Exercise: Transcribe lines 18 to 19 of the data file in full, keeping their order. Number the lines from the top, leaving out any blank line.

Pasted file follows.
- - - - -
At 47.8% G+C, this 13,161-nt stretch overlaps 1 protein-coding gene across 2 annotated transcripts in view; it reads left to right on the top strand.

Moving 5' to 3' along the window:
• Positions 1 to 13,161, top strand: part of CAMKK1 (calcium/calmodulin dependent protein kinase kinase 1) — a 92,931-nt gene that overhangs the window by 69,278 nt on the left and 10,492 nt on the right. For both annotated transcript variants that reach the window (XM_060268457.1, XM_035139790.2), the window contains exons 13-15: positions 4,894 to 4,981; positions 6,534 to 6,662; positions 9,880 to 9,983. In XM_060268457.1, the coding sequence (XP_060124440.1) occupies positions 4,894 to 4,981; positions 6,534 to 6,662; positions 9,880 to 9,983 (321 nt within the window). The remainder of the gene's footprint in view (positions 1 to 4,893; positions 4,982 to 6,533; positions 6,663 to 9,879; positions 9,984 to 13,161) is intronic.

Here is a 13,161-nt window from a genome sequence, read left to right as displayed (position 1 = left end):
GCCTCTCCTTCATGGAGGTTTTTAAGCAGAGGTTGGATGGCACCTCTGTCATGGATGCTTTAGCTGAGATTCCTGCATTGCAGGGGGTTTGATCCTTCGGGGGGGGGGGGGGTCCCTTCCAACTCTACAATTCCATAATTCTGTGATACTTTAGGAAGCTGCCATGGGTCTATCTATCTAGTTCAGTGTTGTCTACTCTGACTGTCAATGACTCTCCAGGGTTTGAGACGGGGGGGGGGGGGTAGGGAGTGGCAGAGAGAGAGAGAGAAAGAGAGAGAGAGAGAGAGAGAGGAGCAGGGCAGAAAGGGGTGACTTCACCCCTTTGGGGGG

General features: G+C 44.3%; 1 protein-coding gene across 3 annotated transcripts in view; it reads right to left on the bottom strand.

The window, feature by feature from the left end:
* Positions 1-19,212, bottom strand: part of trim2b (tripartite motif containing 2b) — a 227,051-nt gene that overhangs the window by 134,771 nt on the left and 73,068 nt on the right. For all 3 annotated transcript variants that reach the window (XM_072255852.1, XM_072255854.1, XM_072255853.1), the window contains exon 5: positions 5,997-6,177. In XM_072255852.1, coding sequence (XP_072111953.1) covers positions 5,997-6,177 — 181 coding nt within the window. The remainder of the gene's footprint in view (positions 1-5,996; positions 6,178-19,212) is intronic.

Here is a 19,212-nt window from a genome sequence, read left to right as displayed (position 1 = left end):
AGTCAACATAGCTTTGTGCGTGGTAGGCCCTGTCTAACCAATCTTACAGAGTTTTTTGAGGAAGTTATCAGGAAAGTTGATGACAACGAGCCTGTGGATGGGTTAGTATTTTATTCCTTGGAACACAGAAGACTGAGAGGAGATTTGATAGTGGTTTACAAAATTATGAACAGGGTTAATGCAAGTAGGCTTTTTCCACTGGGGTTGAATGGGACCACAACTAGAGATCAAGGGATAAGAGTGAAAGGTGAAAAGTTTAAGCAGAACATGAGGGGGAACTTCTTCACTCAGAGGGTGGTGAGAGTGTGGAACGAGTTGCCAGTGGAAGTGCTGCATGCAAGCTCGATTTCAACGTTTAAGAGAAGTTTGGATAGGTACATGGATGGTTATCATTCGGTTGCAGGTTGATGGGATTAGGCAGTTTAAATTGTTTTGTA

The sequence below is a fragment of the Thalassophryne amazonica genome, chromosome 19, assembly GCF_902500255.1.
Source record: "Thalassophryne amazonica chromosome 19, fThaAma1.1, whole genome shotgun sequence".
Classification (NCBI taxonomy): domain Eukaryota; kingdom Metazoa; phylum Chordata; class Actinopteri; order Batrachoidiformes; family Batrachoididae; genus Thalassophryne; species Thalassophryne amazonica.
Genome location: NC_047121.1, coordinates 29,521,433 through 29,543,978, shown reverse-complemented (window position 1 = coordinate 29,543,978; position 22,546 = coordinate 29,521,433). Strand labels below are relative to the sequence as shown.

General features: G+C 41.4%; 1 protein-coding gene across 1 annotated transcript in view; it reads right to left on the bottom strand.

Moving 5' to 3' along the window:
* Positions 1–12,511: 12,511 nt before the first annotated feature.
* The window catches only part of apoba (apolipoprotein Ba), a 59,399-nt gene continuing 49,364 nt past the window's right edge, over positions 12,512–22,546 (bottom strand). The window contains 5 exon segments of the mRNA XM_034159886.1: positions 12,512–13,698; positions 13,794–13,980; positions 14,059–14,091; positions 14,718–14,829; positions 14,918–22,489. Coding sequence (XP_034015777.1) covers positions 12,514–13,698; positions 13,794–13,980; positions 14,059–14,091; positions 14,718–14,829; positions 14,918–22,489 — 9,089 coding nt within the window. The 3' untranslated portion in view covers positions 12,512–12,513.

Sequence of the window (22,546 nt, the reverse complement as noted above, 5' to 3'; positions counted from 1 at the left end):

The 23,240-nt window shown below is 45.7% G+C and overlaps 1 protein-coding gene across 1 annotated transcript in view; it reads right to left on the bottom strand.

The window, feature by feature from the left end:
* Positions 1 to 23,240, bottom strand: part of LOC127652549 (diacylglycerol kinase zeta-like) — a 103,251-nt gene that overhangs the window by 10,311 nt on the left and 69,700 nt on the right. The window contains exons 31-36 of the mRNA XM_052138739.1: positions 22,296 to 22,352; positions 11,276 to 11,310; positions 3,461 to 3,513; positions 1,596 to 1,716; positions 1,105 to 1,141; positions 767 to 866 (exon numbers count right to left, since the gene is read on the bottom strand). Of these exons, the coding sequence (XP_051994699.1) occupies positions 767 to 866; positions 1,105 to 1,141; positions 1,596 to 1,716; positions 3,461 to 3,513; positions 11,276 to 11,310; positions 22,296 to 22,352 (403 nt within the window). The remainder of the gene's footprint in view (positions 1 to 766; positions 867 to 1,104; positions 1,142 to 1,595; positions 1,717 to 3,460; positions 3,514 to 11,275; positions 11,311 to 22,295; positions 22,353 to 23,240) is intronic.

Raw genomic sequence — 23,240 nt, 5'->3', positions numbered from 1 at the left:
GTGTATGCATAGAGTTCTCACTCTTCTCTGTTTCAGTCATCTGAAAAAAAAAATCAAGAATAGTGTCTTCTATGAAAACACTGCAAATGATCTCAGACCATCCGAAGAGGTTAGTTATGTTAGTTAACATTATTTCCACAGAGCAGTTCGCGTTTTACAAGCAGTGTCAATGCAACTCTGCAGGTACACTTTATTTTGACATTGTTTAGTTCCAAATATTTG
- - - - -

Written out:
* The window catches only part of apoba (apolipoprotein Ba), a 59,399-nt gene continuing 49,364 nt past the window's right edge, over positions 12,512–22,546 (bottom strand). The window contains 5 exon segments of the mRNA XM_034159886.1: positions 12,512–13,698; positions 13,794–13,980; positions 14,059–14,091; positions 14,718–14,829; positions 14,918–22,489. Coding sequence (XP_034015777.1) covers positions 12,514–13,698; positions 13,794–13,980; positions 14,059–14,091; positions 14,718–14,829; positions 14,918–22,489 — 9,089 coding nt within the window. The 3' untranslated portion in view covers positions 12,512–12,513.

Sequence of the window (22,546 nt, the reverse complement as noted above, 5' to 3'; positions counted from 1 at the left end):